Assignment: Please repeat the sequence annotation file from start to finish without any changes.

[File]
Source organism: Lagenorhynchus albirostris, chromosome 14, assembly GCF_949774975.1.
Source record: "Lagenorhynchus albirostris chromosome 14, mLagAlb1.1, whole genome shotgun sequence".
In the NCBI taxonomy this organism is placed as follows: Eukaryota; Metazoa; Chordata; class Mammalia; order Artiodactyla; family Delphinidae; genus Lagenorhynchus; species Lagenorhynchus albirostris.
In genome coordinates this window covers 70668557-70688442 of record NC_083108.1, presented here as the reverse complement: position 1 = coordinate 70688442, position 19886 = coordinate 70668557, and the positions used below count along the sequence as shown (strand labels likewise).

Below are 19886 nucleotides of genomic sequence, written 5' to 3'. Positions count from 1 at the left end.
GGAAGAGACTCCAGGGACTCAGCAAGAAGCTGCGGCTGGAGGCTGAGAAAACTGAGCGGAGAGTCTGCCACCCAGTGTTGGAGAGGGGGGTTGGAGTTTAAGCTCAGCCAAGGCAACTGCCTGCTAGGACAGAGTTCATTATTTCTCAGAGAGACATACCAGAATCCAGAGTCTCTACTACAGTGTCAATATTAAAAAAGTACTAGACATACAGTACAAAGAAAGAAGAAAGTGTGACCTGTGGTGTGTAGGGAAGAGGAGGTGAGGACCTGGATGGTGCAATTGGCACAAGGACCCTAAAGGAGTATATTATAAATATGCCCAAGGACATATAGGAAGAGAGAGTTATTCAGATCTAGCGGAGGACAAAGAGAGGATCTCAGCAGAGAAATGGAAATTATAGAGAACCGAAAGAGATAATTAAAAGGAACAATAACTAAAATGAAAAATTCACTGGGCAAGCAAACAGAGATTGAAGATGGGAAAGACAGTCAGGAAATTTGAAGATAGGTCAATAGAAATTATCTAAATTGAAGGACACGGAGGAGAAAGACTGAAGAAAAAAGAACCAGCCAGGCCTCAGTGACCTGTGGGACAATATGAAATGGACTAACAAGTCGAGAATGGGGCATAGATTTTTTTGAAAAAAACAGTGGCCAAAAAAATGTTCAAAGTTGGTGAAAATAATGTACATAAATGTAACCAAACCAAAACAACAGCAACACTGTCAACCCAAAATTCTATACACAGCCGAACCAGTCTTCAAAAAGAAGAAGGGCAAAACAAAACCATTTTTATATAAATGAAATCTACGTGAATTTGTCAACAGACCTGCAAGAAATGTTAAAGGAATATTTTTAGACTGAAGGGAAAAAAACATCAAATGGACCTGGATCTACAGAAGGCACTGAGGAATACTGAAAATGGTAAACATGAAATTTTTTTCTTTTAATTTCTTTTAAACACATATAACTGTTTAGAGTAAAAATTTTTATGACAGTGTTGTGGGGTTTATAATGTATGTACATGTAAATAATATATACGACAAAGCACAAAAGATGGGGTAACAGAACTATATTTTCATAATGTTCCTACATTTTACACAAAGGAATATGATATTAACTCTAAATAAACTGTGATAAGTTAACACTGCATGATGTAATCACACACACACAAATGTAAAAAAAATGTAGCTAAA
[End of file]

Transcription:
Source organism: Lagenorhynchus albirostris, chromosome 14, assembly GCF_949774975.1.
Source record: "Lagenorhynchus albirostris chromosome 14, mLagAlb1.1, whole genome shotgun sequence".
In the NCBI taxonomy this organism is placed as follows: Eukaryota; Metazoa; Chordata; class Mammalia; order Artiodactyla; family Delphinidae; genus Lagenorhynchus; species Lagenorhynchus albirostris.
In genome coordinates this window covers 70668557-70688442 of record NC_083108.1, presented here as the reverse complement: position 1 = coordinate 70688442, position 19886 = coordinate 70668557, and the positions used below count along the sequence as shown (strand labels likewise).

Below are 19886 nucleotides of genomic sequence, written 5' to 3'. Positions count from 1 at the left end.
GGAAGAGACTCCAGGGACTCAGCAAGAAGCTGCGGCTGGAGGCTGAGAAAACTGAGCGGAGAGTCTGCCACCCAGTGTTGGAGAGGGGGGTTGGAGTTTAAGCTCAGCCAAGGCAACTGCCTGCTAGGACAGAGTTCATTATTTCTCAGAGAGACATACCAGAATCCAGAGTCTCTACTACAGTGTCAATATTAAAAAAGTACTAGACATACAGTACAAAGAAAGAAGAAAGTGTGACCTGTGGTGTGTAGGGAAGAGGAGGTGAGGACCTGGATGGTGCAATTGGCACAAGGACCCTAAAGGAGTATATTATAAATATGCCCAAGGACATATAGGAAGAGAGAGTTATTCAGATCTAGCGGAGGACAAAGAGAGGATCTCAGCAGAGAAATGGAAATTATAGAGAACCGAAAGAGATAATTAAAAGGAACAATAACTAAAATGAAAAATTCACTGGGCAAGCAAACAGAGATTGAAGATGGGAAAGACAGTCAGGAAATTTGAAGATAGGTCAATAGAAATTATCTAAATTGAAGGACACGGAGGAGAAAGACTGAAGAAAAAAGAACCAGCCAGGCCTCAGTGACCTGTGGGACAATATGAAATGGACTAACAAGTCGAGAATGGGGCATAGATTTTTTTGAAAAAAACAGTGGCCAAAAAAATGTTCAAAGTTGGTGAAAATAATGTACATAAATGTAACCAAACCAAAACAACAGCAACACTGTCAACCCAAAATTCTATACACAGCCGAACCAGTCTTCAAAAAGAAGAAGGGCAAAACAAAACCATTTTTATATAAATGAAATCTACGTGAATTTGTCAACAGACCTGCAAGAAATGTTAAAGGAATATTTTTAGACTGAAGGGAAAAAAACATCAAATGGACCTGGATCTACAGAAGGCACTGAGGAATACTGAAAATGGTAAACATGAAATTTTTTTCTTTTAATTTCTTTTAAACACATATAACTGTTTAGAGTAAAAATTTTTATGACAGTGTTGTGGGGTTTATAATGTATGTACATGTAAATAATATATACGACAAAGCACAAAAGATGGGGTAACAGAACTATATTTTCATAATGTTCCTACATTTTACACAAAGGAATATGATATTAACTCTAAATAAACTGTGATAAGTTAACACTGCATGATGTAATCACACACACACAAATGTAAAAAAAATGTAGCTAAA